Kim and Han 2011: Ingestion exposure to nitrosamines in chlorinated drinking water

H. Kim and K. Han. Ingestion exposure to nitrosamines in chlorinated drinking water. Environmental Health and Toxicology. 2011;26:e2011003.

Department of Environmental Science, College of Natural Sciences, Kangwon National University, Chuncheon, Korea.

OBJECTIVES: N-Nitrosodimethylamine (NDMA) is classified as a probable human carcinogen by the United States Environmental Protection Agency (US EPA) and is formed during the chlorination of municipal drinking water. In this study, selected nitrosamines were measured in chlorinated drinking water collected from Chuncheon, Kangwon-do, Republic of Korea, and a risk assessment for NDMA was conducted.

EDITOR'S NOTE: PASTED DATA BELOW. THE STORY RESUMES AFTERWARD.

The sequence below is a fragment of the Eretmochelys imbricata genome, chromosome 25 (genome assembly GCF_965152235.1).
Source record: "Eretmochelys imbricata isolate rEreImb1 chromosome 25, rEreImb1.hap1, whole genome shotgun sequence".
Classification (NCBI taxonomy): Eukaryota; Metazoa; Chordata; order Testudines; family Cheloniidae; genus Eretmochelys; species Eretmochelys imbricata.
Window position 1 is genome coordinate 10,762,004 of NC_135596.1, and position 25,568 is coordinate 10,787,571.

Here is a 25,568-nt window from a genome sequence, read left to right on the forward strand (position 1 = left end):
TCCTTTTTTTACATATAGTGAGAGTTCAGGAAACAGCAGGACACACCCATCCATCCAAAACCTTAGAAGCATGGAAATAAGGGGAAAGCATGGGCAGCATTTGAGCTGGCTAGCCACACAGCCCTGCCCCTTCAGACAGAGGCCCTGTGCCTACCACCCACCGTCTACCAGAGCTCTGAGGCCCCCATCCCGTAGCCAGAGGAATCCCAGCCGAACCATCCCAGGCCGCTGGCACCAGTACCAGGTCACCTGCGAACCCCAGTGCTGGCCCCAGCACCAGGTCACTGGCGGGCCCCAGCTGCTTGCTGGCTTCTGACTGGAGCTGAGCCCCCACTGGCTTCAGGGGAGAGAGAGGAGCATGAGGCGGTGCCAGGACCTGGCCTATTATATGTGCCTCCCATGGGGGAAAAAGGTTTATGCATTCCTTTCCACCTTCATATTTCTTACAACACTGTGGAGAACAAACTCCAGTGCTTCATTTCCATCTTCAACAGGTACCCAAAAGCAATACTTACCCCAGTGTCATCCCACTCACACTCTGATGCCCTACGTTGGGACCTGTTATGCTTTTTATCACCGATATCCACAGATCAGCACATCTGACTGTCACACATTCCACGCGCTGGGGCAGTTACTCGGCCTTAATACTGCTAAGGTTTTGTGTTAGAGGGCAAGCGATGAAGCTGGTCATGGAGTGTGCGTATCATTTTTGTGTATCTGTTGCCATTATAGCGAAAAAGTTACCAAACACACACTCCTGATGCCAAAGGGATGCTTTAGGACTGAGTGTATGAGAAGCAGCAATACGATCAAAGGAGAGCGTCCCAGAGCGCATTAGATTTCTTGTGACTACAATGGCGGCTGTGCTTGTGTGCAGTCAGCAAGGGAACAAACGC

METHODS: Twelve water samples were collected from 2 treatment plants and 10 household taps. Samples were analyzed for 6 nitrosamines via solid-phase extraction cleanup followed by conversion to dansyl derivatives and high-performance liquid chromatography-fluorescence detection (HPLC-FLD). Considering the dietary patterns of Korean people and the concentration change of NDMA by boiling, a carcinogenic risk assessment from ingestion exposure was conducted following the US EPA guidelines.

RESULTS: NDMA concentrations ranged between 26.1 and 112.0 ng/L. NDMA in water was found to be thermally stable, and thus its concentration at the end of boiling was greater than before thermal treatment owing to the decrease in water volume. The estimated excess lifetime carcinogenic risk exceeded the regulatory baseline risk of 10(-5).

CONCLUSIONS: This result suggests that more extensive studies need to be conducted on nitrosamine concentration distributions over the country and the source of relatively high nitrosamine concentrations.


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